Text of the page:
At a particularly dark and heavy moment in our conversation one of the regular volunteers at My Sister’s Place cued up a mix tape she put together of dance music. It turns out she likes to throw dance parties whenever high school students volunteer. A party erupted in the dining room. Our students danced as the women eating watched and smiled while their children laughed and joined in. In the midst of the sadness and the frustration Hannah and I were feeling, all of a sudden, there was the birth of great joy. In that half hour of dancing, we were all united in a divisionless party and the joy of dancing.
As I realized what I was watching – the Kingdom of God breaking into reality, if only for a moment – I started to cry. Who would have ever thought such a profound spiritual revelation would come care of the Cha Cha Slide? For the briefest of moments we saw the possibility of the Kingdom of God because we saw the community that comes when we drop all divisions and connect in love, as human being to human being. That’s something I will never forget.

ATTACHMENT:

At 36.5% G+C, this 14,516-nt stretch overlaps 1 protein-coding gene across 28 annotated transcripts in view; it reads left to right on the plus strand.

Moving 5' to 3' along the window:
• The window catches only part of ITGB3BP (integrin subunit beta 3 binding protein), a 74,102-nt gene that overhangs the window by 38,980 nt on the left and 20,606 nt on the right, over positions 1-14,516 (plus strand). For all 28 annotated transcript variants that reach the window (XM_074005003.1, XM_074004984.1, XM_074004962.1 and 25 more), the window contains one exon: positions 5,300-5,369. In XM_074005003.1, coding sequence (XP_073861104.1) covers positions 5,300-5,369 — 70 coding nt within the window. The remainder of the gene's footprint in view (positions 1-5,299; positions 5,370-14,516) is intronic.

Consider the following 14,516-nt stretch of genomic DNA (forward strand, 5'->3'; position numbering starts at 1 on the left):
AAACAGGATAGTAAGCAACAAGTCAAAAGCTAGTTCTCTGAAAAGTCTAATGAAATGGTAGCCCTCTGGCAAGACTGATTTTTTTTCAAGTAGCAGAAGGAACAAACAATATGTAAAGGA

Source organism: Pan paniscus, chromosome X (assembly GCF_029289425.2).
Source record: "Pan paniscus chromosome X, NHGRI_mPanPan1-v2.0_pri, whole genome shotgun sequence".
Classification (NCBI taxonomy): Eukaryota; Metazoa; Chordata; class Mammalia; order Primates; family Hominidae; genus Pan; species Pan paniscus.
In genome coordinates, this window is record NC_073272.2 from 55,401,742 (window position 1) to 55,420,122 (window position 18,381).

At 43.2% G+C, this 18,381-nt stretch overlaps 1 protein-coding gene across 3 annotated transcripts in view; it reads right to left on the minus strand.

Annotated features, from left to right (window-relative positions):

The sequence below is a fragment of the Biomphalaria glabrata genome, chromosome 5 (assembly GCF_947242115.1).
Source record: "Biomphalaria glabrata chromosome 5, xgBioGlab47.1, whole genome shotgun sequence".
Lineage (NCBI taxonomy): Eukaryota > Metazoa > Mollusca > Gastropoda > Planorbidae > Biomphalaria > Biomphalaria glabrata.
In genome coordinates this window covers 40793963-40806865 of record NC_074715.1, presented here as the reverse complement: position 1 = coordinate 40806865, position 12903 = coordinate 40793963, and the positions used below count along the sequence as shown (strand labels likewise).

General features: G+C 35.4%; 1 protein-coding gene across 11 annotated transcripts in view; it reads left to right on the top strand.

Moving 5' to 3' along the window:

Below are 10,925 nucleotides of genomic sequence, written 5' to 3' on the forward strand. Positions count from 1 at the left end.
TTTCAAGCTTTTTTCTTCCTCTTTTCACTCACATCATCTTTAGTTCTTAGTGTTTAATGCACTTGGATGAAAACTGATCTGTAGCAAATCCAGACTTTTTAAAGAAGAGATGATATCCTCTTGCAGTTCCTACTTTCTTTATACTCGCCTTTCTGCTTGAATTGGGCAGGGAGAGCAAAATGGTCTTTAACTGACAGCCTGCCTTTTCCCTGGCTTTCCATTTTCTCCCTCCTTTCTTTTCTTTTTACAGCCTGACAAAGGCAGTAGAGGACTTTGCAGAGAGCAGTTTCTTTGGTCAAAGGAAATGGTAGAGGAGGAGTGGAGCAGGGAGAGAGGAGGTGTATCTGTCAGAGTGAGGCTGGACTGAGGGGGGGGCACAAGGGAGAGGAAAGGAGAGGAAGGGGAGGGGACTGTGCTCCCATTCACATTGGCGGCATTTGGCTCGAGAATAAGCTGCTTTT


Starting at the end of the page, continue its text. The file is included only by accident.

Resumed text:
We can’t expect political policies to bring us to this point. The only thing that allows us to love like this is a complete conversion of our hearts. Ultimately, government will become superfluous as we let love reign. The Paris Accords won’t matter when we’re all loving stewards of the planet. Declarations of war can’t hurt us when we all refuse to pick up a weapon. And cutting funding to social programs won’t make a difference when we abandon the idolatrous economics of wealth for a truly communal caring of each other. But until that day, we need to continue the fight, every day, to honor those values of the Kingdom of God and do our best to make them manifest in society.